Hoss


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#53
wrkempson

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Hoss, can you provide the page where this is found?

 

Wayne

 

EDIT:  Found it in An Outline of Ship Building by John Fincham, 1852, p. 72 for the fore foot.


Edited by wrkempson, 28 December 2016 - 11:00 PM.

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#54
smatsik

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Wayne,

 

In the 1825 Second Edition I got from Google it is page 9, Section 3. Did you get the 1852 version from Google. I will have to see if I can get it and check for what is different. Sounds like there are a lot of changes.

 

Hoss


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#55
wrkempson

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Many, many thanks.

 

Wayne


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#56
Matrim

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Just returning to this after Christmas. I have been thinking about Hoss's taper recommendations. Taking my frigate she should be 15 inches wide amidships and 12 inches wide at the post/rudder. This is only a taper of 1.5 inches. My current taper starts (at the stern end) around 24 foot from the rudder making it a fairly gentle incline.

 

Taking the above recommendation then 1.5 inches should take up around 6 foot so 72 inches. This is a much sharper incline but makes some logical sense due to the ships base shape

 

Anyway throwing those locations onto one of the draft plans we get

 

KeelShot.png

 

The left most lime green line being 6ft and the rightmost being the current taper start point.

 

Hmm I am tempted to re-do the keel and false keel plans to see what the taper would approximately look like and perhaps cut it out of some scale wood to see as well.


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Ours is a life of constant reruns. We're always circling back to where we'd we started, then starting all over again. Even if we don't run extra laps that day, we surely will come back for more of the same another day soon. - Joe Henderson


#57
druxey

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My gut feeling is that your current taper seems right: the other would be much too abrupt. My vote is that you are good.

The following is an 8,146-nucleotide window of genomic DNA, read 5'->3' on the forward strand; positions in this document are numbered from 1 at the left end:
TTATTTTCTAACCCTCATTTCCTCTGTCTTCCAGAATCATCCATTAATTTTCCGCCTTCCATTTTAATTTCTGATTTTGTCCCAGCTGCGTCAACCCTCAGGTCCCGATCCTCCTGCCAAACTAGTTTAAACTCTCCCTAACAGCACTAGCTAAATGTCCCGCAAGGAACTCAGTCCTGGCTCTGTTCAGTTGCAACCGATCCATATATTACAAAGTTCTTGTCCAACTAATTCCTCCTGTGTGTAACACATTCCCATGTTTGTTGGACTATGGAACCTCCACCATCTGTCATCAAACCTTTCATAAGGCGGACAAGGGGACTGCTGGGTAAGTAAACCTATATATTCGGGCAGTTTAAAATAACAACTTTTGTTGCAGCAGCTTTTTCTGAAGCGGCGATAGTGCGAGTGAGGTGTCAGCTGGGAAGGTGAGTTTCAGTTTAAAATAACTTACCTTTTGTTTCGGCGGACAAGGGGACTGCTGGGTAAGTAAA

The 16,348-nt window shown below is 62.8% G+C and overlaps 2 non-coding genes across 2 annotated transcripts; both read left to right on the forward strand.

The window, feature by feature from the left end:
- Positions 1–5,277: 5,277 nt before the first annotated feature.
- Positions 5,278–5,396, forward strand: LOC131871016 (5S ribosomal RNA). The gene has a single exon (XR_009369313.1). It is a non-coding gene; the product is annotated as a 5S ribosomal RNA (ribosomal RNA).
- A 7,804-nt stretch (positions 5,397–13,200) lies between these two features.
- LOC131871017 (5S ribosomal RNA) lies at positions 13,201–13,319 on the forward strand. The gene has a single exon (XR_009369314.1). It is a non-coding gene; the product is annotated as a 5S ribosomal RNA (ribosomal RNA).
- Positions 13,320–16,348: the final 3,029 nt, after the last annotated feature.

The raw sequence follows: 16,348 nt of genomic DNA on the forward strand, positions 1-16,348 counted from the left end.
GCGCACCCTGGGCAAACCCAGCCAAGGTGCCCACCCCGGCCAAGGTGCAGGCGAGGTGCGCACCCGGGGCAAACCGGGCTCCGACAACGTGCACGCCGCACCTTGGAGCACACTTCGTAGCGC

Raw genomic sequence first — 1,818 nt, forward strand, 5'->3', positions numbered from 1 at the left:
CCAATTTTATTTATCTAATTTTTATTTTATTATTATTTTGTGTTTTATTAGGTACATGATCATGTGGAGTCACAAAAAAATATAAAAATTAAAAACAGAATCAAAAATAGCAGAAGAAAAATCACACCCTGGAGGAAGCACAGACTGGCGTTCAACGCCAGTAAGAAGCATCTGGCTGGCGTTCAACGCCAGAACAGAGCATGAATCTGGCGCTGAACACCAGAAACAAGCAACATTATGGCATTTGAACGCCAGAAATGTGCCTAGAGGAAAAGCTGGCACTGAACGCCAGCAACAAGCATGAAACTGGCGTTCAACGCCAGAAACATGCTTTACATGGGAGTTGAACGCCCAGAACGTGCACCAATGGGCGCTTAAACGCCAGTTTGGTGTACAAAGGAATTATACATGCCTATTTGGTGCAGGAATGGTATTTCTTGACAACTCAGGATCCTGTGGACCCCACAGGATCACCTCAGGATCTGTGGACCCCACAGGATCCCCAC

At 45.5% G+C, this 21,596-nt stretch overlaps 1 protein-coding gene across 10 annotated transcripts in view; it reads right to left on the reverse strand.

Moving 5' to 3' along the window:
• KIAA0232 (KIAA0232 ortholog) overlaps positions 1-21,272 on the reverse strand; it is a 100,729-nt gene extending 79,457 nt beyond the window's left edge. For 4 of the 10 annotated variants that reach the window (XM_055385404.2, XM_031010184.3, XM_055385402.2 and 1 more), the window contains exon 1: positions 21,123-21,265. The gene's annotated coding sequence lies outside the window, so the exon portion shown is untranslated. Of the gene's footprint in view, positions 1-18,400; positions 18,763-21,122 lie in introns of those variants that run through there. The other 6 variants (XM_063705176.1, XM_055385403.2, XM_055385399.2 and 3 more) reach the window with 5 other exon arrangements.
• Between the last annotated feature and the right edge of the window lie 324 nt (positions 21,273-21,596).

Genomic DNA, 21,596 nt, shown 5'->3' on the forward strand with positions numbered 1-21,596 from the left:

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#58
wrkempson

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By Hoss's citation the taper would begin 4 feet distant for every 1 inch differential between the midship siding and the end siding.  In your case, 15-12=3  and so 3X4=12.  Hence, the taper would be 12 feet from the end, not 6 feet.  I think you may have halved the 3 inch differential unnecessarily. 

 

Twelve feet still seems too short for my viscera, but if you follow Hoss's formula that's what it is.

 

I have argued elsewhere for a different way to view the taper, but for the present I am no longer as certain as before.  It's just that 12 feet is awfully severe to me.

 

Wayne


Edited by wrkempson, 04 January 2017 - 07:44 PM.

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#59
wrkempson

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Upon looking at Fincham again, his words are "It [the keel] is parallel in breadth or siding, excepting towards the extremities, where it is reduced from two to three inches; in the proportion of 1/8 inch in a foot on each side."

 

Ignoring the archaic punctuation, this can be read to mean that the taper extends over a length of one foot per 1/8 inch of differential between the midship and end siding of the keel.  Thus, a total taper of 3 inches would begin at a length of 24 feet from the end.  The formula in Finch (a foot to 1/8 inch) does not describe the angle of the taper but is a rule to establish where the taper begins.  So, there is a taper on both sides that begins at a distance of a foot per 1/8 inch of the total differential.

 

So, I guess I would amend Hoss's formula and suggest the taper begins at 24 feet from the end (if we follow Fincham).

 

I can think of one reason to ignore Fincham for earlier vessels, but I'm not sure of it enough to suggest it here.

 

Wayne


Edited by wrkempson, 04 January 2017 - 08:17 PM.

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#60
druxey

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Wayne: your argument is a compelling one. And it accords more or less with my hunch as well!